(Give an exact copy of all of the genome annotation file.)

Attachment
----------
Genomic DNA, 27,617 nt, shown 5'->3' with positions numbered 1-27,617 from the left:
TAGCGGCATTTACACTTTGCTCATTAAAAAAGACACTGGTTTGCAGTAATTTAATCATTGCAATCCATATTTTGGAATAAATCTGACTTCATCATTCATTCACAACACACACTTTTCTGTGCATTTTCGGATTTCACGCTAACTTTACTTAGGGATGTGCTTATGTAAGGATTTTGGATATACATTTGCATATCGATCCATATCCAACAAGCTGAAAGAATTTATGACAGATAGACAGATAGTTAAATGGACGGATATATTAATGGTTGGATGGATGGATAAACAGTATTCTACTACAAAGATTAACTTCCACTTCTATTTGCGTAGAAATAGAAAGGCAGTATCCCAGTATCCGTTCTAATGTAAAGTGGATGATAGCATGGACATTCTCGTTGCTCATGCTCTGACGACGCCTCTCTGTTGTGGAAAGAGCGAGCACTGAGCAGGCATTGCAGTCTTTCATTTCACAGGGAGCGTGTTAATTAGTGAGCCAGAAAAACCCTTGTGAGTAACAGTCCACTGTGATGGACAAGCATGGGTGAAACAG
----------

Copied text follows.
Genomic DNA, 27,617 nt, shown 5'->3' with positions numbered 1-27,617 from the left:
TAGCGGCATTTACACTTTGCTCATTAAAAAAGACACTGGTTTGCAGTAATTTAATCATTGCAATCCATATTTTGGAATAAATCTGACTTCATCATTCATTCACAACACACACTTTTCTGTGCATTTTCGGATTTCACGCTAACTTTACTTAGGGATGTGCTTATGTAAGGATTTTGGATATACATTTGCATATCGATCCATATCCAACAAGCTGAAAGAATTTATGACAGATAGACAGATAGTTAAATGGACGGATATATTAATGGTTGGATGGATGGATAAACAGTATTCTACTACAAAGATTAACTTCCACTTCTATTTGCGTAGAAATAGAAAGGCAGTATCCCAGTATCCGTTCTAATGTAAAGTGGATGATAGCATGGACATTCTCGTTGCTCATGCTCTGACGACGCCTCTCTGTTGTGGAAAGAGCGAGCACTGAGCAGGCATTGCAGTCTTTCATTTCACAGGGAGCGTGTTAATTAGTGAGCCAGAAAAACCCTTGTGAGTAACAGTCCACTGTGATGGACAAGCATGGGTGAAACAG